Supporting statement for Golden Dozen Award
I haven’t tried to impose a teaching philosophy on all of the courses I’ve developed and taught. Instead, I’ve approached each of them on its own terms and thought about the best way to reach its learning objectives, given the size and type of the audience and the nature of the material.
Language (LING-UA 1) is a general-purpose undergraduate introduction to linguistics which can draw up to 70 students. For this course, I opt for a traditional style of presentation, based on slides, a textbook, and weekly homework assign- ments. To keep students’ attention, I introduce an interactive component every 15 minutes, e.g. by asking students to have a brief conversation with their neighbor, or by asking them to use hand mirrors I hand out to look at the movement of their mouth and tongue as they pronounce various English sounds.
When I co-developed Patterns in Language (LING-UA 6), an no-prerequisite introduction to language technology (think Google, Siri, Google Translate), I decided to give students hands-on experience of the programming techniques that drive these applications. I used collaborative teaching technology (cocalc.com) to present short annotated passages of program code that students could edit. In class, I alternated between slide-based presentations and free-form discussion in which students anonymously post questions in class on an online message board (http://www.gosoapbox.com).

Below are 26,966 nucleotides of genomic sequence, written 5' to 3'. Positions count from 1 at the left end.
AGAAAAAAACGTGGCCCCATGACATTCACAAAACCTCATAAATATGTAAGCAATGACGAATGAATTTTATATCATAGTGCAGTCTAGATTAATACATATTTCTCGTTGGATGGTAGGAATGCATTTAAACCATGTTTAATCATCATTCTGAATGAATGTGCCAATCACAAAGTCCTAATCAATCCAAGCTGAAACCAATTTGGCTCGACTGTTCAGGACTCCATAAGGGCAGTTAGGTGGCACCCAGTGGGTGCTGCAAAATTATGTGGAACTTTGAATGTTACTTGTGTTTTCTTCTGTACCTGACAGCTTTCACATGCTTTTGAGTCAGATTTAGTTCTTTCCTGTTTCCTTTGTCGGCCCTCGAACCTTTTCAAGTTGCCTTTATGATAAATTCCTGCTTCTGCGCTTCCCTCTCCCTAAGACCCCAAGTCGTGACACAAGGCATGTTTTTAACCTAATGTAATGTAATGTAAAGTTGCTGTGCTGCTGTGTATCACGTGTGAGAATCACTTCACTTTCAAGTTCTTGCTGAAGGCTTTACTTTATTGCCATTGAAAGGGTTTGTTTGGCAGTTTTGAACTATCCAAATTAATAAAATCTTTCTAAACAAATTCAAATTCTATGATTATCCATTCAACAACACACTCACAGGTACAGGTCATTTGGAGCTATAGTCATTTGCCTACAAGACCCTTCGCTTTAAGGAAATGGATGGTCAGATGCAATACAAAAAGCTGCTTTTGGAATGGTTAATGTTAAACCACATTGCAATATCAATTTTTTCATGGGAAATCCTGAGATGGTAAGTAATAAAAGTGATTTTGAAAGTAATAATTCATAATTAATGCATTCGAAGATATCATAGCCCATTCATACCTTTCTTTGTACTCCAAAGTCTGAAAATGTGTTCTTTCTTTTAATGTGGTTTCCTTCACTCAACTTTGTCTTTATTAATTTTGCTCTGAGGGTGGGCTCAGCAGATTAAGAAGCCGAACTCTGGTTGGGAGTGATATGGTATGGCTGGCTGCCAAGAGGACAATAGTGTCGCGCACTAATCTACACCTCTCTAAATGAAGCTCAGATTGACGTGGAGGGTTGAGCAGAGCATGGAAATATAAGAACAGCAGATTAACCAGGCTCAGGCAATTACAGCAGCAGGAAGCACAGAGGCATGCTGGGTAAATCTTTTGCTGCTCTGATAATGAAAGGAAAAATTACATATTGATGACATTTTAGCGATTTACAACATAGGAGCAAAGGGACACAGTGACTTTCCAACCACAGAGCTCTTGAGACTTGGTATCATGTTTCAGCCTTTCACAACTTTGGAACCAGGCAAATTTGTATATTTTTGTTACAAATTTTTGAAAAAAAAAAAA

Building on the unusually close collaboration between linguistics and philoso- phy at NYU, I developed the course Formal Languages (LING-UA 7) with a colleague from philosophy. For this course, we obtained a team-teaching award from the NYU humanities initiative, and I recommended one of the students for a prestigious graduate program in philosophy (UCLA) at which he was accepted. For this course as well as Introduction to Semantics (LING-UA 4), I opted for white- board presentations and handouts (online at https://wp.nyu.edu/introsem/syllabus/). Two of the undergraduate students from this class subsequently enrolled in my graduate-level class Semantics II (LING-GA 2370).
While nothing can replace human interaction, the judicious use of educational software can be beneficial. For this reason, I have co-developed and field-tested the Lambda Calculator ( http://www.lambdacalculator.com), an interactive, graphical computer program that provides students with instant feedback. I have used this program in my own teaching, and it has been used in semantics classes worldwide.
I do my best to mentor and support especially promising undergraduate students, such as Hanna Muller, whom I hired as a research assistant and nominated for the Fowkes award for outstanding undergraduates in linguistics. This was awarded to her in recognition of her excellent work. Hanna has since then joined the University of Maryland PhD program.
I think the heterogeneous nature of my approaches to teaching reflects the multifaceted nature of my field and the diversity of experiences that NYU’s students bring to the classroom. I am committed to continuing to serve CAS undergraduates by teaching, mentoring, and expanding our course oﬀerings as appropriate.